I would love to do that. We’ve talked about sort of for starting, a newsletter it’s kind of intimidating because you’re starting at zero. We’ve talked about getting that first 100 subscribers. We’ve talked about getting that first 1,000 subscribers and how there actually is a process to it. That would be so cool for us to do like a live case study on, hey, we’re at the same spot you are. We’ve got zero subscribers.

Tim Stoddart:

The first thing I do is tell my friends. The second thing I do is ask my friends to tell their friends and grow it organically. It’s a great idea, Darrell, we should totally do that.

Darrell Vesterfelt:

We’re really committed to documenting the whole process from start to finish. We’re going to use ConvertKit. We’re going to use ConvertKit Commerce and we’re basically going to start with absolutely nothing except for a knowledge of the industry that we’re launching in. More to come on that. We’ve got some preliminary things starting, but probably sometime in September, October we’re going to launch that out and I’ll let you know all about it when that happens. It’s a great industry and here’s just another case of why this industry is growing, not shrinking.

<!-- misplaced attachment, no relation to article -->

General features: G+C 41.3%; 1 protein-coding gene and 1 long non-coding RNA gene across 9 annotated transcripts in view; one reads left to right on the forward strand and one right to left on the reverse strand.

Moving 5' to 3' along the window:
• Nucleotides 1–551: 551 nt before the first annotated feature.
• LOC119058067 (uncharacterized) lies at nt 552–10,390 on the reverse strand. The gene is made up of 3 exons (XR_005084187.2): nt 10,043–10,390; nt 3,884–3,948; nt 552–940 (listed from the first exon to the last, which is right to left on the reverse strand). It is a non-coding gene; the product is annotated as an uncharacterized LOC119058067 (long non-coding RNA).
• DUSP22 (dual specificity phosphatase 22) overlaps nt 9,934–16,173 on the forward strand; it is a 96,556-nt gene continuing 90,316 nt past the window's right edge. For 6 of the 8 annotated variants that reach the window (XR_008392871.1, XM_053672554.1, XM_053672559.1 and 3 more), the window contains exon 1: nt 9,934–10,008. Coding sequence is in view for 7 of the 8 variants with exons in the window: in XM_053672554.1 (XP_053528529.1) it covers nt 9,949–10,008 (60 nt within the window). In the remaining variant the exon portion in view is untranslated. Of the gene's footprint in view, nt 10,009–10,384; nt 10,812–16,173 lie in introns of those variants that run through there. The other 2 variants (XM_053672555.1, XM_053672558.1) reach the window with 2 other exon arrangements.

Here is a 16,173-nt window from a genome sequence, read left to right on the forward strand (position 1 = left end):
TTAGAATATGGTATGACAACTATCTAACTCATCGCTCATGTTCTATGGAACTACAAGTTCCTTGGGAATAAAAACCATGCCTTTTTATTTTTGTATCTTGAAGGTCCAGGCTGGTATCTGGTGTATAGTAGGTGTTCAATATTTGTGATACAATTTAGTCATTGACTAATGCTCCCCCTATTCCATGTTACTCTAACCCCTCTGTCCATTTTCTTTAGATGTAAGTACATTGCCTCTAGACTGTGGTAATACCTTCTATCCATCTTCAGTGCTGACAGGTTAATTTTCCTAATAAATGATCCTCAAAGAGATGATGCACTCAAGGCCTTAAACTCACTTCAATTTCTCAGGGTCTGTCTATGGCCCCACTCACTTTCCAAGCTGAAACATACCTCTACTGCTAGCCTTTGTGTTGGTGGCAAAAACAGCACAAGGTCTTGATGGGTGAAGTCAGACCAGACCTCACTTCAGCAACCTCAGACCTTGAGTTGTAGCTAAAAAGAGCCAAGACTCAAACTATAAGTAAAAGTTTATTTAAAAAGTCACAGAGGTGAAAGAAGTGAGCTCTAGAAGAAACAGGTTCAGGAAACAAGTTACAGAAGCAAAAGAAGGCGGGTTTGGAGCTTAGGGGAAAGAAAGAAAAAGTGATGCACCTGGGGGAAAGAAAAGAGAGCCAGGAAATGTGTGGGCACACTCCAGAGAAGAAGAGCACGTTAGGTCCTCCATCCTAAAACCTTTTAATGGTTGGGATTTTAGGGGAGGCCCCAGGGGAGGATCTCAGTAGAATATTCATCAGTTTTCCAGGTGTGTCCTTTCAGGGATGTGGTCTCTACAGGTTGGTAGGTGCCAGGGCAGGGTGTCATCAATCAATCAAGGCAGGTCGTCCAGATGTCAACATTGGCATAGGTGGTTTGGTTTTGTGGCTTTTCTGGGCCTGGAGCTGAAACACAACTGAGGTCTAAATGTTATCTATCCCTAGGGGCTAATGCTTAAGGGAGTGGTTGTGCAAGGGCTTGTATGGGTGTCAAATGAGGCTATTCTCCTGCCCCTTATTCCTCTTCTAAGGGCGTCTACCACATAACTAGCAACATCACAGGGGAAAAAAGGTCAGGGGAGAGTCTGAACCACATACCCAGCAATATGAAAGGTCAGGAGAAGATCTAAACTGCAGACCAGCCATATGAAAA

Tim Stoddart:

Absolutely.

Darrell Vesterfelt:

All right, so that concludes the stories for this week. This week’s question is from Amber. Here’s her question.

Amber:

Hey, Tim and Darrell, I really love the podcast. My name is Amber. I just had a question about blog frequency. I have a blog right now and I’m getting decent traffic, but I’m looking to get an upswing in it. What would you suggest the frequency of blog publishing should be? Usually, right now I publish one per month at about 800 words. Do you think that should be more frequent or less frequent with more texts? Any advice would be great. Thanks.